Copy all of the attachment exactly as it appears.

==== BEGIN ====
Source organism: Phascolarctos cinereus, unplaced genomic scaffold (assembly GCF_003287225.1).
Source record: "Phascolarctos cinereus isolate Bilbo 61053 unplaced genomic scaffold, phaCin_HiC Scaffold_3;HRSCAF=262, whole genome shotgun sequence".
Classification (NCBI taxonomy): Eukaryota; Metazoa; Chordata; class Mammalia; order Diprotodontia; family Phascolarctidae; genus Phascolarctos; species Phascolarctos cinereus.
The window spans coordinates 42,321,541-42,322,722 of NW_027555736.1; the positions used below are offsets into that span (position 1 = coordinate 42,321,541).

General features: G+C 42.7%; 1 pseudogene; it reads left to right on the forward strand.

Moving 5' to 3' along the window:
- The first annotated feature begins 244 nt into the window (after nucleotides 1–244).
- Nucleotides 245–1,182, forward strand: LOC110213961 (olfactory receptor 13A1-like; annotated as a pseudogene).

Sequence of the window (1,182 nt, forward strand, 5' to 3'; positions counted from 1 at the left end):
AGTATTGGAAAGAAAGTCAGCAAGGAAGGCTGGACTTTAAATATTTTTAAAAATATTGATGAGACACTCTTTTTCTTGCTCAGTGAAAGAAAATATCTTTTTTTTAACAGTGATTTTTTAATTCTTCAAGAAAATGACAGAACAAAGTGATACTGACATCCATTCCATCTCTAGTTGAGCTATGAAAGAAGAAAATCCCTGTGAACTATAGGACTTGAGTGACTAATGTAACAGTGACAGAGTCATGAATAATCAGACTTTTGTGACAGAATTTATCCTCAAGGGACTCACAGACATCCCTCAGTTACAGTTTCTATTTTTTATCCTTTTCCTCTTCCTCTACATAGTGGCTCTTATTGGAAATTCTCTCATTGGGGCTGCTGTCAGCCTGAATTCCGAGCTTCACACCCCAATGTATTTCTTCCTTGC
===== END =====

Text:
Source organism: Phascolarctos cinereus, unplaced genomic scaffold (assembly GCF_003287225.1).
Source record: "Phascolarctos cinereus isolate Bilbo 61053 unplaced genomic scaffold, phaCin_HiC Scaffold_3;HRSCAF=262, whole genome shotgun sequence".
Classification (NCBI taxonomy): Eukaryota; Metazoa; Chordata; class Mammalia; order Diprotodontia; family Phascolarctidae; genus Phascolarctos; species Phascolarctos cinereus.
The window spans coordinates 42,321,541-42,322,722 of NW_027555736.1; the positions used below are offsets into that span (position 1 = coordinate 42,321,541).

General features: G+C 42.7%; 1 pseudogene; it reads left to right on the forward strand.

Moving 5' to 3' along the window:
- The first annotated feature begins 244 nt into the window (after nucleotides 1–244).
- Nucleotides 245–1,182, forward strand: LOC110213961 (olfactory receptor 13A1-like; annotated as a pseudogene).

Sequence of the window (1,182 nt, forward strand, 5' to 3'; positions counted from 1 at the left end):
AGTATTGGAAAGAAAGTCAGCAAGGAAGGCTGGACTTTAAATATTTTTAAAAATATTGATGAGACACTCTTTTTCTTGCTCAGTGAAAGAAAATATCTTTTTTTTAACAGTGATTTTTTAATTCTTCAAGAAAATGACAGAACAAAGTGATACTGACATCCATTCCATCTCTAGTTGAGCTATGAAAGAAGAAAATCCCTGTGAACTATAGGACTTGAGTGACTAATGTAACAGTGACAGAGTCATGAATAATCAGACTTTTGTGACAGAATTTATCCTCAAGGGACTCACAGACATCCCTCAGTTACAGTTTCTATTTTTTATCCTTTTCCTCTTCCTCTACATAGTGGCTCTTATTGGAAATTCTCTCATTGGGGCTGCTGTCAGCCTGAATTCCGAGCTTCACACCCCAATGTATTTCTTCCTTGC